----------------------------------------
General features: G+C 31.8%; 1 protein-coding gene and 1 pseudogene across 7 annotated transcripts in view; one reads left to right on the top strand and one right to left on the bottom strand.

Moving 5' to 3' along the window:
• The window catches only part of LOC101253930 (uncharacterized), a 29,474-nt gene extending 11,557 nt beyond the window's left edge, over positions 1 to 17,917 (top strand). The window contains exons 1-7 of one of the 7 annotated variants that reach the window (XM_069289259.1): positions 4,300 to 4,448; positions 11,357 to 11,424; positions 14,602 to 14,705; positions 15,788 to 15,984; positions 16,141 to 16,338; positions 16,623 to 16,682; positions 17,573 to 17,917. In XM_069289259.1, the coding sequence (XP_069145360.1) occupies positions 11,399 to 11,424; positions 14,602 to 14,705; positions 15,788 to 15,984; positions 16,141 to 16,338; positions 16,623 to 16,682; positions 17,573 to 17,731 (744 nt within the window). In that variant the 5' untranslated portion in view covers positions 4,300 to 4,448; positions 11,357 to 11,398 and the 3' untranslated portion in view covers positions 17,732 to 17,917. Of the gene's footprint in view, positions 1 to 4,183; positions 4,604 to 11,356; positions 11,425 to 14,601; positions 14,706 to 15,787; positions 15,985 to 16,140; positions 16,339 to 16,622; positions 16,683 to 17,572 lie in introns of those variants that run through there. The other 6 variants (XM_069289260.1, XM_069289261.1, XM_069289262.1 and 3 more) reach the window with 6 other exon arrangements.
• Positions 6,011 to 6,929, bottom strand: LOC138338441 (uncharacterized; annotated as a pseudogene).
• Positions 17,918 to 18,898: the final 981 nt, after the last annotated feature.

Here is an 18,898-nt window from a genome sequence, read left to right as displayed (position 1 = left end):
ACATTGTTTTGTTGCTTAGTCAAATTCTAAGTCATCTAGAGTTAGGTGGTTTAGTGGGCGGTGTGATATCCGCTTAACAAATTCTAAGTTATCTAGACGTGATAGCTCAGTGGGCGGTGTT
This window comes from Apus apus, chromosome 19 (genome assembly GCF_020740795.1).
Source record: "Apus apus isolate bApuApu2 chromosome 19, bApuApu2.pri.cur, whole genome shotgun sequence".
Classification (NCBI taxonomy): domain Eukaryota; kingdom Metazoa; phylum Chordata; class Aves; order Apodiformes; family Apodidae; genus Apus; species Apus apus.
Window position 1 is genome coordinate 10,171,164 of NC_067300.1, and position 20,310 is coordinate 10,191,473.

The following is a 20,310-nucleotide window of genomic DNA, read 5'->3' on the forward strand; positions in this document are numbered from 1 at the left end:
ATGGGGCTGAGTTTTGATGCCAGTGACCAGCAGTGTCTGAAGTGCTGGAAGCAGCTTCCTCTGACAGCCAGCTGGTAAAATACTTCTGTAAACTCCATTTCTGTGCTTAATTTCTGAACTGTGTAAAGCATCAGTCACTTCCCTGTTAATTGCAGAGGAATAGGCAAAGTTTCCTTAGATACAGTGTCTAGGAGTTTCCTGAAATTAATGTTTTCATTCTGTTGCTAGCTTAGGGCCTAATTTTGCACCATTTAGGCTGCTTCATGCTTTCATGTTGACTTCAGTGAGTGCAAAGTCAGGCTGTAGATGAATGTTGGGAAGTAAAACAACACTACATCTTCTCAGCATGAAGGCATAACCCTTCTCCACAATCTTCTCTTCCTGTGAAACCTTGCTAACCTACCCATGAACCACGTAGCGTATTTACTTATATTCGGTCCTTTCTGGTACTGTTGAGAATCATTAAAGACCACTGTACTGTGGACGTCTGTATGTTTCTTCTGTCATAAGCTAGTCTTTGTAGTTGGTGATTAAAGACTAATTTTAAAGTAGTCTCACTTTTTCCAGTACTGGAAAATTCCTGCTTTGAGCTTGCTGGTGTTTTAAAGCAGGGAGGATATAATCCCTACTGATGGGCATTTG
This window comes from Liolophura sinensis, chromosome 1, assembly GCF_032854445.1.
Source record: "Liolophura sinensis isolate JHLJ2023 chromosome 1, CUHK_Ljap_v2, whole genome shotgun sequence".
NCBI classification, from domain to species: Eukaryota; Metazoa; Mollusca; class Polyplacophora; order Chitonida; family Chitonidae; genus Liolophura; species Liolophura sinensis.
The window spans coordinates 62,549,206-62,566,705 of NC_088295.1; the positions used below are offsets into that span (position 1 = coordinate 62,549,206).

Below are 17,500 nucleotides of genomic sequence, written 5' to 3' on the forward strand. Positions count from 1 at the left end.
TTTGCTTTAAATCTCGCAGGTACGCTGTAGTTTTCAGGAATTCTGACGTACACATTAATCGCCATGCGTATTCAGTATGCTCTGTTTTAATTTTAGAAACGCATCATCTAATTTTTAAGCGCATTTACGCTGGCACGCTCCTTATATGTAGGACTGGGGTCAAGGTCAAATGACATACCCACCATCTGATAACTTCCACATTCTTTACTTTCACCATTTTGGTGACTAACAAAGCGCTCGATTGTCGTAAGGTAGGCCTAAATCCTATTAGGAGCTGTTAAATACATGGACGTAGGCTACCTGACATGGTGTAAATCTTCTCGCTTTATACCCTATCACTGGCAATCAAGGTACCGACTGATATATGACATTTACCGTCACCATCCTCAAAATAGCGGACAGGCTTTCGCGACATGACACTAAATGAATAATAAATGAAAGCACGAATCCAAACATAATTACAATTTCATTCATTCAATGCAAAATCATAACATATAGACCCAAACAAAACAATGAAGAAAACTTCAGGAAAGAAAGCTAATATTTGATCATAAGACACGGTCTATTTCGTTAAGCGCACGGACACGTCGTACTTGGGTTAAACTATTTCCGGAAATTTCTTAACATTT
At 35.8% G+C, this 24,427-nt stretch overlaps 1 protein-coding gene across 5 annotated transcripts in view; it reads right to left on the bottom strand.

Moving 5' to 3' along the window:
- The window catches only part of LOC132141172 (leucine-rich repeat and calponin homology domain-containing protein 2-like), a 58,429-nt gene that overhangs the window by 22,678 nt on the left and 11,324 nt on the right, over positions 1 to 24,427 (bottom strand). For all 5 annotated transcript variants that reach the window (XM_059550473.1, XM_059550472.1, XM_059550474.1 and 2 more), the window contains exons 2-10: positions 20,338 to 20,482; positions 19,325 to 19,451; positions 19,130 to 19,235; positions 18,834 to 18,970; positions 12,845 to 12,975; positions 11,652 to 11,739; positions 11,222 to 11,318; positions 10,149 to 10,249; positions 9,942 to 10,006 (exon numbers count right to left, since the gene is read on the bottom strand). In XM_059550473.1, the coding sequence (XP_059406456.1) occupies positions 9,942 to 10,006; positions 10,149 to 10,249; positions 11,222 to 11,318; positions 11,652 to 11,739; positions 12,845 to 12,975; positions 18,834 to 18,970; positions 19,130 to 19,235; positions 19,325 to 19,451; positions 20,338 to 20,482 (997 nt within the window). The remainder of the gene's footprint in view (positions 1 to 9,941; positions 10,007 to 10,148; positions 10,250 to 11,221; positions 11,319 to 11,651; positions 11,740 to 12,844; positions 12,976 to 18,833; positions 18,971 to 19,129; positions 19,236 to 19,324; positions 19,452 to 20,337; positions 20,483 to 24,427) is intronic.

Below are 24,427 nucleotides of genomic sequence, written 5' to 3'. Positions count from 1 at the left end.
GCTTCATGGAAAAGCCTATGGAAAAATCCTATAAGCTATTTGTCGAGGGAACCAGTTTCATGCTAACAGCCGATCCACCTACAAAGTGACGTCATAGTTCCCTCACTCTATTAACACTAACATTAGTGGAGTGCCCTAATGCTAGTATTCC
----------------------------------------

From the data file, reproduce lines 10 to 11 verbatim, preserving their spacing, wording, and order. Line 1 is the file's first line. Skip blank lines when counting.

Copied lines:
Classification (NCBI taxonomy): domain Eukaryota; kingdom Metazoa; phylum Chordata; class Aves; order Apodiformes; family Apodidae; genus Apus; species Apus apus.
Window position 1 is genome coordinate 10,171,164 of NC_067300.1, and position 20,310 is coordinate 10,191,473.